The Conservation Officer Service is once again reminding residents to manage bear attractants to avoid human-wildlife conflict. (Bob Vinek photo)

The Conservation Officer Service is once again reminding residents to manage bear attractants to avoid human-wildlife conflict. (Bob Vinek photo)

CO service reminds property owners to manage attractants

It’s that time of year again when abundant attractants lead to human-wildlife conflict

It is that time of year when all those wonderful smells around people’s homes and gardens become a recipe for human-wildlife conflict.

Flint Knibbs, a conservation officer for the Smithers area, said the best way to reduce the risk of conflict is by managing attractants.

This includes ensuring attractants, such as garbage and compost, are secured in bear-proof bins; picking excess fruit from trees and not letting windfall accumulate on the ground; removing bird feeders; and using electric fencing around livestock.

Other tips include feeding pets indoors, keeping pets inside at night and keeping barbecues clean by burning off uncooked food and emptying grease containers.

Easy access to non-natural food sources can destroy a bear’s natural behaviour. Habituated bears lose their fear of humans and develop appetites for non-natural foods putting both themselves and people at risk.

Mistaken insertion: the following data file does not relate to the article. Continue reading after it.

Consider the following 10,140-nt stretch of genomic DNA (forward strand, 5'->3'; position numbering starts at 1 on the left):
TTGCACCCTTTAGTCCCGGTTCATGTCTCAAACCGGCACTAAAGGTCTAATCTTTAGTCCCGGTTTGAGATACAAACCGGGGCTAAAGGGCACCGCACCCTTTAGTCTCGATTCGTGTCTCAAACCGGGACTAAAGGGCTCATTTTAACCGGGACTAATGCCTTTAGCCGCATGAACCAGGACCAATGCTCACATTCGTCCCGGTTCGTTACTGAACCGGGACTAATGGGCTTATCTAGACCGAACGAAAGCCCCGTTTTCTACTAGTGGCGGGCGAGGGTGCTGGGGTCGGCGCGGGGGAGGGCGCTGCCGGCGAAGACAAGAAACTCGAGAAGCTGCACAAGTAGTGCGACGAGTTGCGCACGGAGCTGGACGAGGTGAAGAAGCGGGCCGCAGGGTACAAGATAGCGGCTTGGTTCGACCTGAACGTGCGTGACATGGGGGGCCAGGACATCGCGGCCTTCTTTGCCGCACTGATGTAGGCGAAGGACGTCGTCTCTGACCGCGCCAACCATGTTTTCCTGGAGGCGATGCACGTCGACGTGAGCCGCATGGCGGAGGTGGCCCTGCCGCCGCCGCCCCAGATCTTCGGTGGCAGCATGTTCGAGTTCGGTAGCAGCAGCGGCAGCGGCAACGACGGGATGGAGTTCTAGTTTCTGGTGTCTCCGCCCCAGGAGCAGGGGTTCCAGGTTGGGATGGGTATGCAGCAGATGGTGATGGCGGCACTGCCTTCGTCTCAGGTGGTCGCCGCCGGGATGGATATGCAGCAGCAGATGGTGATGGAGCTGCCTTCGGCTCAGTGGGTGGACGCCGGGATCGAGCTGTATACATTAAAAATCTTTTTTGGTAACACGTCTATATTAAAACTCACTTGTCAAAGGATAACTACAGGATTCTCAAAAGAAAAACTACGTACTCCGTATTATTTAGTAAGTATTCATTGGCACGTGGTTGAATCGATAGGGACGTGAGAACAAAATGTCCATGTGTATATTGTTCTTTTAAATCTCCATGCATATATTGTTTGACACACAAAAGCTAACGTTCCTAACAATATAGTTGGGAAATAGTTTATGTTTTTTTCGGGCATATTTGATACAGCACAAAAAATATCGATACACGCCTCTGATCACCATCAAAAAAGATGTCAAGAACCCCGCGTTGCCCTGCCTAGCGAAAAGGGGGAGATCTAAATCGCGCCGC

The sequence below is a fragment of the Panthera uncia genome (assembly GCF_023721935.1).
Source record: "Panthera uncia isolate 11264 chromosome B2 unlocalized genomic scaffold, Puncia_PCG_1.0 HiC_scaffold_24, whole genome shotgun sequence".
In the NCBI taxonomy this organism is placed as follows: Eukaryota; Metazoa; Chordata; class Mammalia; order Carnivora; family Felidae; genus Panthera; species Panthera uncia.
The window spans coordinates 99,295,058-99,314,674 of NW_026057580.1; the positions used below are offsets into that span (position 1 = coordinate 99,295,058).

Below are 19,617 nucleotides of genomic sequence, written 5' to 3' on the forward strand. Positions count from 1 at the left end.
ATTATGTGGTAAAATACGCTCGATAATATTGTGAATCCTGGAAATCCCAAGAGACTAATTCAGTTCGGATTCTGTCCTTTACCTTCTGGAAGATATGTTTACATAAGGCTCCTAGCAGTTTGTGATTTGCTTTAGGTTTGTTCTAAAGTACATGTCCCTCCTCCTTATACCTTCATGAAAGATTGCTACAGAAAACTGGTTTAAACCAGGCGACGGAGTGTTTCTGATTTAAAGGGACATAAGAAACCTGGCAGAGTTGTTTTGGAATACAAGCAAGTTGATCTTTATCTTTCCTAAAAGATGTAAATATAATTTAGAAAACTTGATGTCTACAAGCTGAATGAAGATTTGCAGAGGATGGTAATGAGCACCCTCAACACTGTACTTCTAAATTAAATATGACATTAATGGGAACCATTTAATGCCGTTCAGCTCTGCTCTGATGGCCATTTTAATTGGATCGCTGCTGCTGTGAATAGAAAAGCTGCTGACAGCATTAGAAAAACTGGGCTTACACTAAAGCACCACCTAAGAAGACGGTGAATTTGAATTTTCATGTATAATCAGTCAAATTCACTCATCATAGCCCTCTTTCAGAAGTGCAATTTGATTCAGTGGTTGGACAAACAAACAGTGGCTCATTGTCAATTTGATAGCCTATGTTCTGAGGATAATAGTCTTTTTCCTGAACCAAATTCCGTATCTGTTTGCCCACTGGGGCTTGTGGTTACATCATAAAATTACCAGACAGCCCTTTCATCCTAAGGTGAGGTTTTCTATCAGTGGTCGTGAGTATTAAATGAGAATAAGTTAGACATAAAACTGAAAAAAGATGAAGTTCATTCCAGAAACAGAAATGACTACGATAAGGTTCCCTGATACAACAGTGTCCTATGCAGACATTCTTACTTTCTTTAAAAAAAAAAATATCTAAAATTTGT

“Every year, hundreds of bears are destroyed in BC as a result of conflicts between people and bears,” states the Bear Smart Community Program website. “In rare instances, people are also injured or even killed as a result of these conflicts. Most of these problems begin when people allow bears to access non-natural food sources such as garbage.”

Knibbs said that while the Conservation Officer Service prefers to work on the basis of education, they also have the authority to issue warnings and violation tickets for improper management of attractants.

In 2019, the province instituted an audit program, which continues this year. In 2019, conservation officers conducted 704 inspections around the province resulting in 76 charges, 301 warnings and 355 Dangerous Wildlife Protection Orders (DWPO).

Under a DWPO a property owner is directed to remove an attractant. Failure to do so carries a $575 fine.